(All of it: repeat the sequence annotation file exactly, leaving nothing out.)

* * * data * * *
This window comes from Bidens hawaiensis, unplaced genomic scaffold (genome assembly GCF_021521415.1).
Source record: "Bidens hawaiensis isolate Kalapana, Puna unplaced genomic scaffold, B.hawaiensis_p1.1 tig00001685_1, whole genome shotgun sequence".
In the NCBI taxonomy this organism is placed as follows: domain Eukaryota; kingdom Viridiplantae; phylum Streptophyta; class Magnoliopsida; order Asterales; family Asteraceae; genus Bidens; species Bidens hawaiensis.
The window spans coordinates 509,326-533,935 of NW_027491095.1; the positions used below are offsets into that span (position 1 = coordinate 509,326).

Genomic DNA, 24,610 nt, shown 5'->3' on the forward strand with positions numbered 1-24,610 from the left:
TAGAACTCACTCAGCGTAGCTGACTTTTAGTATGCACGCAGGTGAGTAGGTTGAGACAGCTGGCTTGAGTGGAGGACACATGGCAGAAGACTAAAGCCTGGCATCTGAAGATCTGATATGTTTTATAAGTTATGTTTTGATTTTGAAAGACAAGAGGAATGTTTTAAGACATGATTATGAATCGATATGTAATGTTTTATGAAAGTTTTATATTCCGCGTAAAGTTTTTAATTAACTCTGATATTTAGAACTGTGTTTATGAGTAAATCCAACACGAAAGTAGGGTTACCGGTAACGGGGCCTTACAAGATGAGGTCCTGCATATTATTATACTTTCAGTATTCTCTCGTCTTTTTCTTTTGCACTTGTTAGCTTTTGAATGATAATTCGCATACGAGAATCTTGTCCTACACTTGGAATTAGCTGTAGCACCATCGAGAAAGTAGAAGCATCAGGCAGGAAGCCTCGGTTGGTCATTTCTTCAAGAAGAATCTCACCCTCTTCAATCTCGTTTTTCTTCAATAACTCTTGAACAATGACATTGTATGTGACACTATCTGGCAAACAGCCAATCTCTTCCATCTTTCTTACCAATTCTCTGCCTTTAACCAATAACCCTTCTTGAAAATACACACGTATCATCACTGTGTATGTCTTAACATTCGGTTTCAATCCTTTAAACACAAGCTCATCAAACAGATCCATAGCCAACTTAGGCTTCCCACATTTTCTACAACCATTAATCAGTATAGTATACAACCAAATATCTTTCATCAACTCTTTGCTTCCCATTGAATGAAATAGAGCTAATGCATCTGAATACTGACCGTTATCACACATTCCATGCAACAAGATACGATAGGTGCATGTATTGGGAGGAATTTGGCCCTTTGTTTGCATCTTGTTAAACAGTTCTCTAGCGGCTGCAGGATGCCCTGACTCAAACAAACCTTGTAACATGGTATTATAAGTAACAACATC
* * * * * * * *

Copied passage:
This window comes from Bidens hawaiensis, unplaced genomic scaffold (genome assembly GCF_021521415.1).
Source record: "Bidens hawaiensis isolate Kalapana, Puna unplaced genomic scaffold, B.hawaiensis_p1.1 tig00001685_1, whole genome shotgun sequence".
In the NCBI taxonomy this organism is placed as follows: domain Eukaryota; kingdom Viridiplantae; phylum Streptophyta; class Magnoliopsida; order Asterales; family Asteraceae; genus Bidens; species Bidens hawaiensis.
The window spans coordinates 509,326-533,935 of NW_027491095.1; the positions used below are offsets into that span (position 1 = coordinate 509,326).

Genomic DNA, 24,610 nt, shown 5'->3' on the forward strand with positions numbered 1-24,610 from the left:
TAGAACTCACTCAGCGTAGCTGACTTTTAGTATGCACGCAGGTGAGTAGGTTGAGACAGCTGGCTTGAGTGGAGGACACATGGCAGAAGACTAAAGCCTGGCATCTGAAGATCTGATATGTTTTATAAGTTATGTTTTGATTTTGAAAGACAAGAGGAATGTTTTAAGACATGATTATGAATCGATATGTAATGTTTTATGAAAGTTTTATATTCCGCGTAAAGTTTTTAATTAACTCTGATATTTAGAACTGTGTTTATGAGTAAATCCAACACGAAAGTAGGGTTACCGGTAACGGGGCCTTACAAGATGAGGTCCTGCATATTATTATACTTTCAGTATTCTCTCGTCTTTTTCTTTTGCACTTGTTAGCTTTTGAATGATAATTCGCATACGAGAATCTTGTCCTACACTTGGAATTAGCTGTAGCACCATCGAGAAAGTAGAAGCATCAGGCAGGAAGCCTCGGTTGGTCATTTCTTCAAGAAGAATCTCACCCTCTTCAATCTCGTTTTTCTTCAATAACTCTTGAACAATGACATTGTATGTGACACTATCTGGCAAACAGCCAATCTCTTCCATCTTTCTTACCAATTCTCTGCCTTTAACCAATAACCCTTCTTGAAAATACACACGTATCATCACTGTGTATGTCTTAACATTCGGTTTCAATCCTTTAAACACAAGCTCATCAAACAGATCCATAGCCAACTTAGGCTTCCCACATTTTCTACAACCATTAATCAGTATAGTATACAACCAAATATCTTTCATCAACTCTTTGCTTCCCATTGAATGAAATAGAGCTAATGCATCTGAATACTGACCGTTATCACACATTCCATGCAACAAGATACGATAGGTGCATGTATTGGGAGGAATTTGGCCCTTTGTTTGCATCTTGTTAAACAGTTCTCTAGCGGCTGCAGGATGCCCTGACTCAAACAAACCTTGTAACATGGTATTATAAGTAACAACATC